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Enclosure and hut circles on Erme Plains

List Entry Summary

This monument is scheduled under the Ancient Monuments and Archaeological Areas Act 1979 as amended as it appears to the Secretary of State to be of national importance. This entry is a copy, the original is held by the Department for Culture, Media and Sport.

Name: Enclosure and hut circles on Erme Plains

List entry Number: 1004573

Location

The monument may lie within the boundary of more than one authority.

County: Devon

District: South Hams

District Type: District Authority

Parish: Cornwood

National Park: DARTMOOR

Grade: Not applicable to this List entry.

Date first scheduled: 01-Jan-1900

Date of most recent amendment: Not applicable to this List entry.

Legacy System Information

The contents of this record have been generated from a legacy data system.

Legacy System: RSM - OCN

UID: DV 806

Asset Groupings

This list entry does not comprise part of an Asset Grouping. Asset Groupings are not part of the official record but are added later for information.

List entry Description

Summary of Monument

Four stone hut circles within an enclosure forming part of a larger enclosed stone hut circle settlement, 300m south west of the confluence of Hook Lake and River Erme.

Reasons for Designation

Dartmoor is the largest expanse of open moorland in southern Britain and, because of exceptional conditions of preservation, it is also one of the most complete examples of an upland relict landscape in the whole country. The great wealth and diversity of archaeological remains provide direct evidence for human exploitation of the Moor from the early prehistoric period onwards. The well-preserved and often visible relationship between settlement sites, major land boundaries, trackways, ceremonial and funerary monuments as well as later industrial remains, gives significant insights into successive changes in the pattern of land use through time.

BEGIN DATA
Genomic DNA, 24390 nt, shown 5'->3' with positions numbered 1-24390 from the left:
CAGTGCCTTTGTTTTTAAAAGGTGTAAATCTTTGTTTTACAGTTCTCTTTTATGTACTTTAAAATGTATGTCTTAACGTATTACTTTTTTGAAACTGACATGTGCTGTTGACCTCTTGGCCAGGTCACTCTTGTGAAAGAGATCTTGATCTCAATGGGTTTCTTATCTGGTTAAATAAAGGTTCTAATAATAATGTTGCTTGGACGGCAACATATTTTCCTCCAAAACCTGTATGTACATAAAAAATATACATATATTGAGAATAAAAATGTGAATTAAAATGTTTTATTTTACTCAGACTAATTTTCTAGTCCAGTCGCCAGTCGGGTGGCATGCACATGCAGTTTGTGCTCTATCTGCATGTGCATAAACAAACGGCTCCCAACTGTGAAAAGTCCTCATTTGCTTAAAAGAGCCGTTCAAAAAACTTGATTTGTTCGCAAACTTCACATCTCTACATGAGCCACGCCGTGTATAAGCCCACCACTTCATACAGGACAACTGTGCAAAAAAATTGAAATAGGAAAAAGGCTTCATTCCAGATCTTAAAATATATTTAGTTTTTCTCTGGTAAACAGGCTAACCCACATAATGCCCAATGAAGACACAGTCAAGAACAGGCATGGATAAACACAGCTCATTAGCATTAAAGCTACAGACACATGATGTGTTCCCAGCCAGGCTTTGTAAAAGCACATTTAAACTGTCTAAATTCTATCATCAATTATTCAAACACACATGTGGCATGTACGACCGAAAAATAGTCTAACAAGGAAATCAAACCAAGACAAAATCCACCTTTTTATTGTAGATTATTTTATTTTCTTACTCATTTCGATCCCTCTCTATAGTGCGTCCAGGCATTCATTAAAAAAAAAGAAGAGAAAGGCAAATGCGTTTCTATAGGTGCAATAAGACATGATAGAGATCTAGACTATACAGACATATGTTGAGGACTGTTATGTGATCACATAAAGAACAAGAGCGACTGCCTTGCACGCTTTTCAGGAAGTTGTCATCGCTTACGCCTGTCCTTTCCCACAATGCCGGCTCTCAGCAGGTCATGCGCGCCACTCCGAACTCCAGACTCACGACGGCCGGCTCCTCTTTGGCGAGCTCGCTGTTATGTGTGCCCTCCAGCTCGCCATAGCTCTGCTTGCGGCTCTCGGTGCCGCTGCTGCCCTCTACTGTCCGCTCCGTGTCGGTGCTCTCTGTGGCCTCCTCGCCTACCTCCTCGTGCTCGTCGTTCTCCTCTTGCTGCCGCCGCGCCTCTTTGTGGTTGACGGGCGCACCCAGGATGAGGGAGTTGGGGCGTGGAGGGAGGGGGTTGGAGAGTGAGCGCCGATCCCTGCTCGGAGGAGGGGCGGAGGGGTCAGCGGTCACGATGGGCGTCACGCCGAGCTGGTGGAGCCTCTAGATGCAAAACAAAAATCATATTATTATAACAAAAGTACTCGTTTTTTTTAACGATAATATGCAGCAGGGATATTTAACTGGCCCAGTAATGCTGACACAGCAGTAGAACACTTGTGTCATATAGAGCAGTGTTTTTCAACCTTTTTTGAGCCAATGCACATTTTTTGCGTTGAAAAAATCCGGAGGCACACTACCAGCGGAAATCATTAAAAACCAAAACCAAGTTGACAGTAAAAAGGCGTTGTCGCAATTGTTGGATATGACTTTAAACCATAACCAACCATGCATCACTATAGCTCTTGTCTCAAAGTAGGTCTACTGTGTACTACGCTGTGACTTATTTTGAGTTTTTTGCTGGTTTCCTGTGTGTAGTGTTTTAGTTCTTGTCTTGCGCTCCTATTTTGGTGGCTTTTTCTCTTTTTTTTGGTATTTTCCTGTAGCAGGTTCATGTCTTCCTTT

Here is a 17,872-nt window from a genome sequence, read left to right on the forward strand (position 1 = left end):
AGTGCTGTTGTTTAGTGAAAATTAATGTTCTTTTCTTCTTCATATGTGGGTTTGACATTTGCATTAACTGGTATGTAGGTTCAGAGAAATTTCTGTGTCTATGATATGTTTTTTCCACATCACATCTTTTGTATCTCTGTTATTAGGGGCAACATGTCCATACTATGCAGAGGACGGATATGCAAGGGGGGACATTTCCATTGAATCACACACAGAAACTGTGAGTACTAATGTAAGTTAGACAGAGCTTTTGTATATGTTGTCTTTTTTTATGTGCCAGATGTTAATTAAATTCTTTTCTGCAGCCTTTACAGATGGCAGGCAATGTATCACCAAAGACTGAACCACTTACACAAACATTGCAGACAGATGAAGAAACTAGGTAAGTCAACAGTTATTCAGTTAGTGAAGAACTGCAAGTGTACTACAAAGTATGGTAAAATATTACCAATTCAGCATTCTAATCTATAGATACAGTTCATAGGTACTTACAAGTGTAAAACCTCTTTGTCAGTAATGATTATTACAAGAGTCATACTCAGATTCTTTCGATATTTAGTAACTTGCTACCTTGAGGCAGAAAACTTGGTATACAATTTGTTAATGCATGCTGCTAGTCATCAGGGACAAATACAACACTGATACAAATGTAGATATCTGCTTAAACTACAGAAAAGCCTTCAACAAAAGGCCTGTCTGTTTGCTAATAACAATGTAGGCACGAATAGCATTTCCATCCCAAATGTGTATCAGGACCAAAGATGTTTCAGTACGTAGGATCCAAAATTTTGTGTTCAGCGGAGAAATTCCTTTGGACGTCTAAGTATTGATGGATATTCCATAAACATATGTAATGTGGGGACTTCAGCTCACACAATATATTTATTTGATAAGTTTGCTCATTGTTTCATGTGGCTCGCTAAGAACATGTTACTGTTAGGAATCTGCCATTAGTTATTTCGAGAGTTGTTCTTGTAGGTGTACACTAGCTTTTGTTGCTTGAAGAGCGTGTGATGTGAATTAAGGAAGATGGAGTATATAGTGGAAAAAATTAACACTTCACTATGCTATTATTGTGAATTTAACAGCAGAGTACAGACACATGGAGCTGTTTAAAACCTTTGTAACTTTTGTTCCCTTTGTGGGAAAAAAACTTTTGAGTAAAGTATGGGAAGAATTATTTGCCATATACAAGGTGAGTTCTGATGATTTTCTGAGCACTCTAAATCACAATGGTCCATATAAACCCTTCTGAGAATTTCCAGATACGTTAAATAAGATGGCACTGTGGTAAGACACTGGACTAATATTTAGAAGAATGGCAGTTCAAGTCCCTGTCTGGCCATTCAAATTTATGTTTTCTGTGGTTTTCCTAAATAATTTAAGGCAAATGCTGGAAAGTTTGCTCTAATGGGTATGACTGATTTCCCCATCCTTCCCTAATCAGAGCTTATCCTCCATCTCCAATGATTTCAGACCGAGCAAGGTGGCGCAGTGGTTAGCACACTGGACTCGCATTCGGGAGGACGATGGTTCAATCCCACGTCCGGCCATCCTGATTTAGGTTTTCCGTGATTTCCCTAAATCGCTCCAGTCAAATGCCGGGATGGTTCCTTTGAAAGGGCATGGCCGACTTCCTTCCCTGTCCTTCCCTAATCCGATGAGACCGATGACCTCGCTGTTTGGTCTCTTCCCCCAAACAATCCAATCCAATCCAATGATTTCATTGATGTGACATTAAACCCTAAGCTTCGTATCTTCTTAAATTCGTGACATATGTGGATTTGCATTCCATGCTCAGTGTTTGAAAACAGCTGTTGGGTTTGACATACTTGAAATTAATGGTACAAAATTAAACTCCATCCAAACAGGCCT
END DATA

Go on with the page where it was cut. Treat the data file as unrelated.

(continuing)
Stone hut circles and hut settlements were the dwelling places of prehistoric farmers on Dartmoor. They mostly date from the Bronze Age, with the earliest examples on the Moor in this building tradition dating to about 1700 BC. The stone-based round houses consist of low walls or banks enclosing a circular floor area; remains of the turf or thatch roof are not preserved. The huts may occur singly or in small or large groups and may lie in the open or be enclosed by a bank of earth and stone. Although they are common on the Moor, their longevity and their relationship with other monument types provide important information on the diversity of social organisation and farming practices amongst prehistoric communities. They are particularly representative of their period.

Despite significant reduction in the heights of the walls through collapse the four stone hut circles within an enclosure forming part of a larger enclosed stone hut circle settlement 300m south west of the confluence of Hook Lake and River Erme survive comparatively well and will contain archaeological and environmental evidence relating to their construction, use, social organisation, agricultural practices, domestic arrangements and overall landscape context.

History

See Details.

Details

This record was the subject of a minor enhancement on 11 November 2015. This record has been generated from an "old county number" (OCN) scheduling record. These are monuments that were not reviewed under the Monuments Protection Programme and are some of our oldest designation records.

The monument includes four stone hut circles within an enclosure forming part of a larger enclosed stone hut circle settlement situated on the Erme Plains on an east facing slope overlooking the River Erme. The settlement survives as an oval enclosure defined by a rubble wall built up to 2.5m wide and 0.6m high to which four stone hut circles are attached on the interior, three to the west and one to the south east. These stone hut circles measure up to 2.5m in diameter internally, are defined by 1.1m wide rubble built walls and are much obscured by interior tumble. The enclosure has four entrances two on the northern side and two on the southern side.

This enclosure forms part of a much larger settlement defined by enclosures containing hut circles but these are not included within the scheduling because they have not been formally assessed.

Selected Sources

Books and journals
Butler, J, Dartmoor Atlas of Antiquities, Volume Four – The South-East , (1993)
Other
PastScape Monument No:-442165

National Grid Reference: SX 63614 64965

Map

Map
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This copy shows the entry on 11-Dec-2017 at 03:17:28.

End of official listing